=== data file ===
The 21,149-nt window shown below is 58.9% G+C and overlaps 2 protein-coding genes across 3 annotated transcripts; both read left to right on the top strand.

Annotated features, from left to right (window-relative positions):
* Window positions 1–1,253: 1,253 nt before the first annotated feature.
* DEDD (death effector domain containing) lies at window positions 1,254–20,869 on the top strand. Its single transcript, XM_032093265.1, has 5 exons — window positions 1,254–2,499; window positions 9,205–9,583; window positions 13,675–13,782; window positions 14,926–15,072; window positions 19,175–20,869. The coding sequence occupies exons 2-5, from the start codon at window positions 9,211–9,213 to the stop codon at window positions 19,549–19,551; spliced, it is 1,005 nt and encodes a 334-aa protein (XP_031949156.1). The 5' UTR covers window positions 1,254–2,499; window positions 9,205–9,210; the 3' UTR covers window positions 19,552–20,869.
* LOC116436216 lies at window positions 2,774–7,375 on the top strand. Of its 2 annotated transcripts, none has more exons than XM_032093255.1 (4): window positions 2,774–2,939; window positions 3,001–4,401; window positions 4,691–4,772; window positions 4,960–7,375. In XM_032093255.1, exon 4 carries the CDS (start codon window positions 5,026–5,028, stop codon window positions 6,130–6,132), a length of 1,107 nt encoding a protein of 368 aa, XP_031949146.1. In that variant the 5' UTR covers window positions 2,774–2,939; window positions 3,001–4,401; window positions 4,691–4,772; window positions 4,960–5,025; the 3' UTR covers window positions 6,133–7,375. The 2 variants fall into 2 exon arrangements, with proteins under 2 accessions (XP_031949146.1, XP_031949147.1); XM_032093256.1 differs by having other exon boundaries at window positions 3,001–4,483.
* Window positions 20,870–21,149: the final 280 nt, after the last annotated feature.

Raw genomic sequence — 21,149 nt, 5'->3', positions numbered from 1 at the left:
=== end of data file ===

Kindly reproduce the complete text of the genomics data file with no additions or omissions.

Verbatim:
The 21,149-nt window shown below is 58.9% G+C and overlaps 2 protein-coding genes across 3 annotated transcripts; both read left to right on the top strand.

Annotated features, from left to right (window-relative positions):
* Window positions 1–1,253: 1,253 nt before the first annotated feature.
* DEDD (death effector domain containing) lies at window positions 1,254–20,869 on the top strand. Its single transcript, XM_032093265.1, has 5 exons — window positions 1,254–2,499; window positions 9,205–9,583; window positions 13,675–13,782; window positions 14,926–15,072; window positions 19,175–20,869. The coding sequence occupies exons 2-5, from the start codon at window positions 9,211–9,213 to the stop codon at window positions 19,549–19,551; spliced, it is 1,005 nt and encodes a 334-aa protein (XP_031949156.1). The 5' UTR covers window positions 1,254–2,499; window positions 9,205–9,210; the 3' UTR covers window positions 19,552–20,869.
* LOC116436216 lies at window positions 2,774–7,375 on the top strand. Of its 2 annotated transcripts, none has more exons than XM_032093255.1 (4): window positions 2,774–2,939; window positions 3,001–4,401; window positions 4,691–4,772; window positions 4,960–7,375. In XM_032093255.1, exon 4 carries the CDS (start codon window positions 5,026–5,028, stop codon window positions 6,130–6,132), a length of 1,107 nt encoding a protein of 368 aa, XP_031949146.1. In that variant the 5' UTR covers window positions 2,774–2,939; window positions 3,001–4,401; window positions 4,691–4,772; window positions 4,960–5,025; the 3' UTR covers window positions 6,133–7,375. The 2 variants fall into 2 exon arrangements, with proteins under 2 accessions (XP_031949146.1, XP_031949147.1); XM_032093256.1 differs by having other exon boundaries at window positions 3,001–4,483.
* Window positions 20,870–21,149: the final 280 nt, after the last annotated feature.

Raw genomic sequence — 21,149 nt, 5'->3', positions numbered from 1 at the left: